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Yule tree honors Utah war casualties

Lights, stars, ribbons, portraits line branches

Desert camouflage helmet, boots and other gear rest under the mansion tree.
Desert camouflage helmet, boots and other gear rest under the mansion tree.
Jason Olson, Deseret Morning News

The main Christmas tree in the Governor's Mansion this year is festooned with lots of lights, red-and-white-striped ribbons, big gold stars — and gold-framed portraits of Utah's casualties from the nation's war on terror.

"I hope it will be received in the spirit in which it was meant to be," first lady Mary Kaye Huntsman said Tuesday as she showed off the towering, somber-themed tree in the mansion's lobby.

"These," she said, nodding toward the faces of military personnel killed in Afghanistan, Iraq and related fronts in the ongoing war, "are a list of people who are sacrificing out there for our freedom."

Beneath the tree, tucked among brightly wrapped gift boxes, are additional portraits of the fallen troops, and a helmet and vest covered with desert camouflage. There is also a pair of sandy boots worn in Iraq by a National Guard soldier who made it back safely.

"There is a reverence in here," Huntsman said of the room, which, starting Thursday, will be open to the public Tuesdays and Thursdays from 2 to 4 p.m. through Dec. 15, along with other areas of the mansion that have been decorated for the holiday.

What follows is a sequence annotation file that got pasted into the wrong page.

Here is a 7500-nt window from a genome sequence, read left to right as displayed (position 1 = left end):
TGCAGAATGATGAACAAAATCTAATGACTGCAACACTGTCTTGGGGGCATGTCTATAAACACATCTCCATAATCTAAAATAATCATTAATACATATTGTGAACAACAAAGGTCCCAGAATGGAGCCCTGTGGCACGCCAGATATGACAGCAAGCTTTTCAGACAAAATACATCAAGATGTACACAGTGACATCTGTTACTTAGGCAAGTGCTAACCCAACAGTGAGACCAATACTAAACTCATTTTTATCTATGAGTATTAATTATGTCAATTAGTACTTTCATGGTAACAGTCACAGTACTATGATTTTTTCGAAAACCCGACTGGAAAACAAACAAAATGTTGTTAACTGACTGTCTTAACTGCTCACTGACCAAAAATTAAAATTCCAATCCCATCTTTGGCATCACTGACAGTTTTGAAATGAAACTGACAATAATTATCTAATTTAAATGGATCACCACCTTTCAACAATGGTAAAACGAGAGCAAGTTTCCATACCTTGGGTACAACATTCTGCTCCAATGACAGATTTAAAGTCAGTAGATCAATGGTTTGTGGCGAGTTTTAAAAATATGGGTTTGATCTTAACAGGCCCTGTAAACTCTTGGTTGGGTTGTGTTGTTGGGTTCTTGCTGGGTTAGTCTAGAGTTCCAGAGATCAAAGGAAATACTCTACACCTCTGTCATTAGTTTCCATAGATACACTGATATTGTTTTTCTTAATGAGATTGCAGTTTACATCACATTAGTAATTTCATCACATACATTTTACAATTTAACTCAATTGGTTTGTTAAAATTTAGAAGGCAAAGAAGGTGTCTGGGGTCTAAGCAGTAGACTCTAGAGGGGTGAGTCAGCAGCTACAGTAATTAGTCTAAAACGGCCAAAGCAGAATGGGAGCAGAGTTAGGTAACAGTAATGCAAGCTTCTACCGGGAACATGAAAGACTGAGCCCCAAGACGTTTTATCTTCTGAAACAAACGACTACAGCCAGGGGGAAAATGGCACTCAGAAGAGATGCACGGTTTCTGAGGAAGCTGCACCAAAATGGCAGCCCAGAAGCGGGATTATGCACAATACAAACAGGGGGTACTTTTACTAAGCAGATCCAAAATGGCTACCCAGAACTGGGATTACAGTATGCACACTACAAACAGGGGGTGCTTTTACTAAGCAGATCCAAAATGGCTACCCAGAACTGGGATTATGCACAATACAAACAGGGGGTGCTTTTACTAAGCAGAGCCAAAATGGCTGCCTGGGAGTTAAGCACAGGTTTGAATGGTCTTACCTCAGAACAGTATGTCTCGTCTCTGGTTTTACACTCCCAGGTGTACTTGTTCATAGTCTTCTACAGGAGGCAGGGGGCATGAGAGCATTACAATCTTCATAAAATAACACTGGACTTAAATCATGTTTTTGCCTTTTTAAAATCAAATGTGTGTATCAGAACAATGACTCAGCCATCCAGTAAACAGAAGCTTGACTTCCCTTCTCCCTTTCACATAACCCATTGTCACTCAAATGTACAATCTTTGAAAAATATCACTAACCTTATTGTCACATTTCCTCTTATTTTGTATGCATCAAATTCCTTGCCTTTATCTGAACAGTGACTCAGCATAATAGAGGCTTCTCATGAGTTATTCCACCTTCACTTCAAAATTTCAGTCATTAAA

The tree was put up before Thanksgiving and has already had an effect on the governor and his family, the first lady said, along with visitors to the mansion.

"Everyone just stops and there's silence," she said. "I think it was the boots that did it to me."

Huntsman said she chose the unusual theme of supporting the military for the mansion's holiday decorations this year because she wanted the South Temple home to make people "think about those things that are most important."

Besides the military tree, the mansion will feature origami peace doves made by students at Washington Elementary School in Salt Lake City; nutcrackers, tin soldiers and Santa Clauses from Mary Kaye Huntsman's own collection; and other trees.

The South Temple side of the mansion grounds is also getting the only fresh-cut tree on the premises. All of the indoor trees are artificial as a result of the December 1993 fire, which started when a faulty electrical connection ignited a real tree and severely damaged the mansion.

This is the first Christmas in the mansion for the governor, who took office in January. The first lady received help with holiday decorating from several groups, including spouses of members of the Utah National Guard, Modern Display and Every Blooming Thing.

Huntsman said she and her family are looking forward to hosting the public at the open houses that begin Thursday.

"That's what Christmas is all about," she said. "It's about memories."